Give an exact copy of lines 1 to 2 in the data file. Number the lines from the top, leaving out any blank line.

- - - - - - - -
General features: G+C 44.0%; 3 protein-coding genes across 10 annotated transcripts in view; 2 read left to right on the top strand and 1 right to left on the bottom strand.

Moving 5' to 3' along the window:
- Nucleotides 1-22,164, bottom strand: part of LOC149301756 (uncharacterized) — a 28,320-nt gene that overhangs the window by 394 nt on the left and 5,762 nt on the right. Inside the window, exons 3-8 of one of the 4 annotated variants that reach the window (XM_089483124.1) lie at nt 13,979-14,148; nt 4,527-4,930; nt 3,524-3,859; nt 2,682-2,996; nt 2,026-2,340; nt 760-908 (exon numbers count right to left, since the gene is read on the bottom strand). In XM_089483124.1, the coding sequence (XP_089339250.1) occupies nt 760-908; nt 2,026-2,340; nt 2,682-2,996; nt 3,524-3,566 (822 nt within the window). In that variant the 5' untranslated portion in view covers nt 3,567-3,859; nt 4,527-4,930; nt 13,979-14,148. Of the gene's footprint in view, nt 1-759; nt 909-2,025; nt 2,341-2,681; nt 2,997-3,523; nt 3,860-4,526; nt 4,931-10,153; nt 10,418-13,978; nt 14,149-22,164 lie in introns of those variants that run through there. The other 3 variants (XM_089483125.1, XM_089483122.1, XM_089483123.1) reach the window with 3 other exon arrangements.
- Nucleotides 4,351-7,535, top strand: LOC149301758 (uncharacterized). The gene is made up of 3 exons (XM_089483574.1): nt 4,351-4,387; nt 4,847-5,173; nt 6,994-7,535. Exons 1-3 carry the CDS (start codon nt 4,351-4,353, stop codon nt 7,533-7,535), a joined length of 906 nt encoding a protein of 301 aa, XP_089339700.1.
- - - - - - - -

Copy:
General features: G+C 44.0%; 3 protein-coding genes across 10 annotated transcripts in view; 2 read left to right on the top strand and 1 right to left on the bottom strand.

Moving 5' to 3' along the window: